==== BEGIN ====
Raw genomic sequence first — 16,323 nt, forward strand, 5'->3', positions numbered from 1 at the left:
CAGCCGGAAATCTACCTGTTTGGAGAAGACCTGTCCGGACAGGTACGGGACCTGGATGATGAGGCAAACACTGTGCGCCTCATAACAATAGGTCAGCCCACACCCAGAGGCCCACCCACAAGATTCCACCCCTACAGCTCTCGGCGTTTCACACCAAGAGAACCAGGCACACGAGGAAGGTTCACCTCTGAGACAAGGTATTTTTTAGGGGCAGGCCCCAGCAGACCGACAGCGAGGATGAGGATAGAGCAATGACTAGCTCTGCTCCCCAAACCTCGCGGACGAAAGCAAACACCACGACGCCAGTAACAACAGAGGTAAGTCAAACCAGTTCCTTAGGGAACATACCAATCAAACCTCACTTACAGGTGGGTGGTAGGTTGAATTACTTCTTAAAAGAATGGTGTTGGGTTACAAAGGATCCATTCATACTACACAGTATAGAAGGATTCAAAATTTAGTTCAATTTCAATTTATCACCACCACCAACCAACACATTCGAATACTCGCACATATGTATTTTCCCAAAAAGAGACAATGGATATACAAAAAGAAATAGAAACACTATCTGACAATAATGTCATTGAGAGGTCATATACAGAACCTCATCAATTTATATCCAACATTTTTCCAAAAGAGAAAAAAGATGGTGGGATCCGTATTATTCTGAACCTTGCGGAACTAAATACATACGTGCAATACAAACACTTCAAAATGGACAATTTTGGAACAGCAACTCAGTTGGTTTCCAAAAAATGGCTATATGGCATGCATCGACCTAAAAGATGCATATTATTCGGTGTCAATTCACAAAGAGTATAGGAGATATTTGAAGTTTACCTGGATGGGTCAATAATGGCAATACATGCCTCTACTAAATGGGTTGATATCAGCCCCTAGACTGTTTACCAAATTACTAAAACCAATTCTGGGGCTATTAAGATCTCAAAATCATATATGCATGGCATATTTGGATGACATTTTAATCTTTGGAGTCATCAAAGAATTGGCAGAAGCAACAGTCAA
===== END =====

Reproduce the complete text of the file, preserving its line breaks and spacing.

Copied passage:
Raw genomic sequence first — 16,323 nt, forward strand, 5'->3', positions numbered from 1 at the left:
CAGCCGGAAATCTACCTGTTTGGAGAAGACCTGTCCGGACAGGTACGGGACCTGGATGATGAGGCAAACACTGTGCGCCTCATAACAATAGGTCAGCCCACACCCAGAGGCCCACCCACAAGATTCCACCCCTACAGCTCTCGGCGTTTCACACCAAGAGAACCAGGCACACGAGGAAGGTTCACCTCTGAGACAAGGTATTTTTTAGGGGCAGGCCCCAGCAGACCGACAGCGAGGATGAGGATAGAGCAATGACTAGCTCTGCTCCCCAAACCTCGCGGACGAAAGCAAACACCACGACGCCAGTAACAACAGAGGTAAGTCAAACCAGTTCCTTAGGGAACATACCAATCAAACCTCACTTACAGGTGGGTGGTAGGTTGAATTACTTCTTAAAAGAATGGTGTTGGGTTACAAAGGATCCATTCATACTACACAGTATAGAAGGATTCAAAATTTAGTTCAATTTCAATTTATCACCACCACCAACCAACACATTCGAATACTCGCACATATGTATTTTCCCAAAAAGAGACAATGGATATACAAAAAGAAATAGAAACACTATCTGACAATAATGTCATTGAGAGGTCATATACAGAACCTCATCAATTTATATCCAACATTTTTCCAAAAGAGAAAAAAGATGGTGGGATCCGTATTATTCTGAACCTTGCGGAACTAAATACATACGTGCAATACAAACACTTCAAAATGGACAATTTTGGAACAGCAACTCAGTTGGTTTCCAAAAAATGGCTATATGGCATGCATCGACCTAAAAGATGCATATTATTCGGTGTCAATTCACAAAGAGTATAGGAGATATTTGAAGTTTACCTGGATGGGTCAATAATGGCAATACATGCCTCTACTAAATGGGTTGATATCAGCCCCTAGACTGTTTACCAAATTACTAAAACCAATTCTGGGGCTATTAAGATCTCAAAATCATATATGCATGGCATATTTGGATGACATTTTAATCTTTGGAGTCATCAAAGAATTGGCAGAAGCAACAGTCAA